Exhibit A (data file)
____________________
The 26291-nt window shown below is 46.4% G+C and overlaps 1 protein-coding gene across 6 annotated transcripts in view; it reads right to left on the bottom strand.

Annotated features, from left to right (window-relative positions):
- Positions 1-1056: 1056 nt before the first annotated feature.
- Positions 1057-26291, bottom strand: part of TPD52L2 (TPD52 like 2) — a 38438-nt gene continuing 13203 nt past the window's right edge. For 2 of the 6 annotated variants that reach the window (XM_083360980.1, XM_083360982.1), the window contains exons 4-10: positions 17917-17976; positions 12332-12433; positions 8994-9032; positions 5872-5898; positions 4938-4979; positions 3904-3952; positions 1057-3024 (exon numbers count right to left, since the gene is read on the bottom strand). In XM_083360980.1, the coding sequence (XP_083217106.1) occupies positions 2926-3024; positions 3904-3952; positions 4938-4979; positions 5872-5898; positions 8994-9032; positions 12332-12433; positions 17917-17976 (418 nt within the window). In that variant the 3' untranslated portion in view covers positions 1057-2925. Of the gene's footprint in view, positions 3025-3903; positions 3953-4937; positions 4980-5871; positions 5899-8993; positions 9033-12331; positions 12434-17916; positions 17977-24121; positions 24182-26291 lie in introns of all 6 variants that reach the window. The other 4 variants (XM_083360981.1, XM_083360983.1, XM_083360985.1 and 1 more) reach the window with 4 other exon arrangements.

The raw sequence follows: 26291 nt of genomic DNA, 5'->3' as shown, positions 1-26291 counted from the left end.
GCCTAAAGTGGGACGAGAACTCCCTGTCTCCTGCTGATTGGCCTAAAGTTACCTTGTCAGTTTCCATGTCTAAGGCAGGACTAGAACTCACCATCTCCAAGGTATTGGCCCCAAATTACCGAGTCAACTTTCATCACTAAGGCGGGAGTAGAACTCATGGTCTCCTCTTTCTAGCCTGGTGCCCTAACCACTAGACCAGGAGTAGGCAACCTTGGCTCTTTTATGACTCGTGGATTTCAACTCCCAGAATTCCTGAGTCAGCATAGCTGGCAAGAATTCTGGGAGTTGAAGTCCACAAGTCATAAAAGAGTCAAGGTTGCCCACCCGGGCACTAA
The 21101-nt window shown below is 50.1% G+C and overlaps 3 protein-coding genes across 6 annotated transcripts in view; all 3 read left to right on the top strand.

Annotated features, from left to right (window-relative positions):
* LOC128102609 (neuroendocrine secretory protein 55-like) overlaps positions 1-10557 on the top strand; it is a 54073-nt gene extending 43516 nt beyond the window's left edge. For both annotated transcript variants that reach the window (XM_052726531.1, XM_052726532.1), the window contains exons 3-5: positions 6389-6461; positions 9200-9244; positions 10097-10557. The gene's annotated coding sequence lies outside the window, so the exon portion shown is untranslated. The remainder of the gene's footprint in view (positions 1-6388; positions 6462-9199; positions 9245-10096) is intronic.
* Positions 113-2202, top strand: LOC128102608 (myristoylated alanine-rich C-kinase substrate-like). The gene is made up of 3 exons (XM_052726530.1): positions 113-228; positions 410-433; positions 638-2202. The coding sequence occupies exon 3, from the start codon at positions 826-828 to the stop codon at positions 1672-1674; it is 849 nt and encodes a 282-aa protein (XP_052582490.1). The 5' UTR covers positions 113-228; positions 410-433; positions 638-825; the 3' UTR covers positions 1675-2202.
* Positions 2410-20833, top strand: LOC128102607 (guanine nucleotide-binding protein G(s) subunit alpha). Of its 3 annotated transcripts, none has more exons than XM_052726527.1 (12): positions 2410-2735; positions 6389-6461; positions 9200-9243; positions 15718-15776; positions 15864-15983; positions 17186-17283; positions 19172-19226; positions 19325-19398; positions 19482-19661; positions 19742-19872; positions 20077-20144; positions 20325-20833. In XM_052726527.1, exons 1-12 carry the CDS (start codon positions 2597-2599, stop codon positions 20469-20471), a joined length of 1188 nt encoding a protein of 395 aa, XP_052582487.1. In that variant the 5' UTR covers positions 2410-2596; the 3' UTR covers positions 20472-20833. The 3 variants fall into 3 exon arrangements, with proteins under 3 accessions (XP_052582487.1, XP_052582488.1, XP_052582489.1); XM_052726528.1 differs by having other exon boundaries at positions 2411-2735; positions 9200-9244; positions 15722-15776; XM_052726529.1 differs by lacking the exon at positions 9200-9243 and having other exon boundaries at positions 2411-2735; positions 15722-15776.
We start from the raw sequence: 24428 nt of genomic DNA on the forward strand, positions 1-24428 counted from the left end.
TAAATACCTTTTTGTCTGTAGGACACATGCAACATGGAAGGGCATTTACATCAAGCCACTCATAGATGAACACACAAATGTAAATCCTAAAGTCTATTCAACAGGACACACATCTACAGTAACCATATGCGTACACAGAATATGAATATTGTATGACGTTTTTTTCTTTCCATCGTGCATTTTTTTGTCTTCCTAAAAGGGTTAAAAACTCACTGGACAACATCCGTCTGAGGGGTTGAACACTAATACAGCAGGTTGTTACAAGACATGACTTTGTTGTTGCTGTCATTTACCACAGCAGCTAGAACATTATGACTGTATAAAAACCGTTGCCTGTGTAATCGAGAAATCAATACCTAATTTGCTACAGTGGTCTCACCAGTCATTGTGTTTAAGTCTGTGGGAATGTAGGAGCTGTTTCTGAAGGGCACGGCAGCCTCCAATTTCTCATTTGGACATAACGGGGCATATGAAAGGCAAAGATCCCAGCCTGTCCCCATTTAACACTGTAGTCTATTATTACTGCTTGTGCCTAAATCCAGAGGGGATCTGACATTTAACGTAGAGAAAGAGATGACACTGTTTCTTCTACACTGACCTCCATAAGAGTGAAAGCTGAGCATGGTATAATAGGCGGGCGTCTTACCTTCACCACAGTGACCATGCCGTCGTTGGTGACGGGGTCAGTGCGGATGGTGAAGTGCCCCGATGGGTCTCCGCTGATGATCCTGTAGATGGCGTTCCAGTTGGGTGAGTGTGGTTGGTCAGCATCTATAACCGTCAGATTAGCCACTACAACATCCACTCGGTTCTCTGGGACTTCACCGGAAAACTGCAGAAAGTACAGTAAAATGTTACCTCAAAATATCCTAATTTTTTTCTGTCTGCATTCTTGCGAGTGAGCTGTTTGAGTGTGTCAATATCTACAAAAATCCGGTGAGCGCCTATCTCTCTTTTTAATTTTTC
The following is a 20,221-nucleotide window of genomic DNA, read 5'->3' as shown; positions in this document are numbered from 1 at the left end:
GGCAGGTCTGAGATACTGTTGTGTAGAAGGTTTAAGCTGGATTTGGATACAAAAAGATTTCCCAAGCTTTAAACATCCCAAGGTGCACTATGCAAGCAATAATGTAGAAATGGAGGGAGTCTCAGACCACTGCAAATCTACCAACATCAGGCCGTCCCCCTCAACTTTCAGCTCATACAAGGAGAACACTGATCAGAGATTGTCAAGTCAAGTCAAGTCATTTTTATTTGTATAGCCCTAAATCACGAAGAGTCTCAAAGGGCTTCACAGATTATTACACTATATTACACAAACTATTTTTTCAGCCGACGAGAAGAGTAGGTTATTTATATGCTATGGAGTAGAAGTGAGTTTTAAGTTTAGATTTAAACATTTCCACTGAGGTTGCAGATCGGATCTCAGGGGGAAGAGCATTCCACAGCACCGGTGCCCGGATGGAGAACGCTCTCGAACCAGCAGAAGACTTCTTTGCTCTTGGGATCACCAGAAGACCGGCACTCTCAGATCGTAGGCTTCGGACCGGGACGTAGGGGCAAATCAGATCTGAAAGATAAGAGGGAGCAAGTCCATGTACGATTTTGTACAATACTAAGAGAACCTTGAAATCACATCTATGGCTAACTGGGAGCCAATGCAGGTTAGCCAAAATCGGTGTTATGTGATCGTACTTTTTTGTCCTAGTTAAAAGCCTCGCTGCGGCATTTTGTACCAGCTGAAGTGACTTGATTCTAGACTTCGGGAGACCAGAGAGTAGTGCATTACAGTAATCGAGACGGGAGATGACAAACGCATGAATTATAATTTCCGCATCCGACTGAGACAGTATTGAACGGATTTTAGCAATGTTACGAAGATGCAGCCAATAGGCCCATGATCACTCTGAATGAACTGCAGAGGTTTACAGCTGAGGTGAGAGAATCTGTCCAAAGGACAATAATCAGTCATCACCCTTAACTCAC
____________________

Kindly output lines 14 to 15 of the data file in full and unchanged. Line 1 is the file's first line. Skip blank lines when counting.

The following is a 20,221-nucleotide window of genomic DNA, read 5'->3' as shown; positions in this document are numbered from 1 at the left end:
GGCAGGTCTGAGATACTGTTGTGTAGAAGGTTTAAGCTGGATTTGGATACAAAAAGATTTCCCAAGCTTTAAACATCCCAAGGTGCACTATGCAAGCAATAATGTAGAAATGGAGGGAGTCTCAGACCACTGCAAATCTACCAACATCAGGCCGTCCCCCTCAACTTTCAGCTCATACAAGGAGAACACTGATCAGAGATTGTCAAGTCAAGTCAAGTCATTTTTATTTGTATAGCCCTAAATCACGAAGAGTCTCAAAGGGCTTCACAGATTATTACACTATATTACACAAACTATTTTTTCAGCCGACGAGAAGAGTAGGTTATTTATATGCTATGGAGTAGAAGTGAGTTTTAAGTTTAGATTTAAACATTTCCACTGAGGTTGCAGATCGGATCTCAGGGGGAAGAGCATTCCACAGCACCGGTGCCCGGATGGAGAACGCTCTCGAACCAGCAGAAGACTTCTTTGCTCTTGGGATCACCAGAAGACCGGCACTCTCAGATCGTAGGCTTCGGACCGGGACGTAGGGGCAAATCAGATCTGAAAGATAAGAGGGAGCAAGTCCATGTACGATTTTGTACAATACTAAGAGAACCTTGAAATCACATCTATGGCTAACTGGGAGCCAATGCAGGTTAGCCAAAATCGGTGTTATGTGATCGTACTTTTTTGTCCTAGTTAAAAGCCTCGCTGCGGCATTTTGTACCAGCTGAAGTGACTTGATTCTAGACTTCGGGAGACCAGAGAGTAGTGCATTACAGTAATCGAGACGGGAGATGACAAACGCATGAATTATAATTTCCGCATCCGACTGAGACAGTATTGAACGGATTTTAGCAATGTTACGAAGATGCAGCCAATAGGCCCATGATCACTCTGAATGAACTGCAGAGGTTTACAGCTGAGGTGAGAGAATCTGTCCAAAGGACAATAATCAGTCATCACCCTTAACTCAC